National Apprenticeship Week is a celebration of the impact that in-work training can have on careers, employers and the broader economy, with people around the UK celebrating apprenticeships and the exciting career paths they lead to.
Raytheon, the defence and technology company, supports over 460 apprentices in any one year in the UK. It provides training services for external businesses and the apprentices it directly employs, helping it to generate a rich pipeline of personnel learning on the job and contributing to exciting, fast-paced roles.
Rosie, from Chester, is an apprentice aircraft fitter who joined Raytheon in August 2017.
She tells us about her experience so far:
Why did you choose to go into engineering and when and where did that interest in engineering begin?
I come from a family that all race cars, so building the car in the garage after school and watching it race at the weekends was just normal to me. I didn’t really link the hobby and career together until I chose engineering for my GCSE options. We went on a trip to the Wales Rally GB, where I realised that a career in engineering was available and a real option for me.
What do you enjoy about your day-to-day role as an apprentice?
My work goes from being created and fitted on the ground to flying at top speed at 35,000ft. That’s an incredible thrill.
Being an apprentice in the airborne team is also really varied – there is something different every day. Different jobs on different aircrafts present their own challenges and so you work through those challenges to get the job done and get the aircraft flying. I’m always learning because it’s such a stimulating day-to-day role.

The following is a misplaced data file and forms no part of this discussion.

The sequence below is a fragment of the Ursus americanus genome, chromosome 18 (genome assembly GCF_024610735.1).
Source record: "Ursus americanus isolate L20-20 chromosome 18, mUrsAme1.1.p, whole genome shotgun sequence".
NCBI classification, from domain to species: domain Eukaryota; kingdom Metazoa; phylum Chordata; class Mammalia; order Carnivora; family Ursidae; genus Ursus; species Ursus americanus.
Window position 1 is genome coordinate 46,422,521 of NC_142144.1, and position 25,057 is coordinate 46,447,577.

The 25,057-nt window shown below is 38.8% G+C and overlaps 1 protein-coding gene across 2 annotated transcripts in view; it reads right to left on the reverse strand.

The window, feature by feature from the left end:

What your advice would you give someone considering engineering either as a career or an apprenticeship?
My advice to people wanting to pursue engineering would be to go for it. Don’t worry about what people say and throw yourself into it. Talk to people who do the job, maybe get some work experience and ultimately do what you think is best for you.
An apprenticeship can be a really enjoyable way of doing that, because you’re learning on the job, but you’ve got to take that leap.
Do you think apprenticeship schemes can help create more of a gender balance in engineering?
It’s important for every girl to know that they have the option to be an engineer. When I give talks to schools and clubs, I’m not there to make everyone in the room want to be engineers.
When I’m there, my job is to ensure that pupils are aware of the opportunities available to them in the engineering sector, like apprenticeships, and the benefits of enrolling in one.
I also think it’s important to talk to the parents and teachers. At the end of the day we don’t know what we don’t know. That’s where we, as engineers, need to be helping to teach carers and educators about what it means to be an engineer, and the opportunities that are out there through apprenticeships.
Tell us about an achievement that you are most proud of
A professional achievement is getting through to the World Skills UK finals, which are all about crowning the UK’s best young apprentices and students. I was the only female to make it through to the finals in the aeronautical engineering category in that year, and I was delighted to represent myself and Raytheon.
As for personal achievements, I am really proud to have a role that gives me the opportunity to represent the company and hopefully inspire others to pursue a career in what they enjoy.
Read more about National Apprenticeship Week 2020.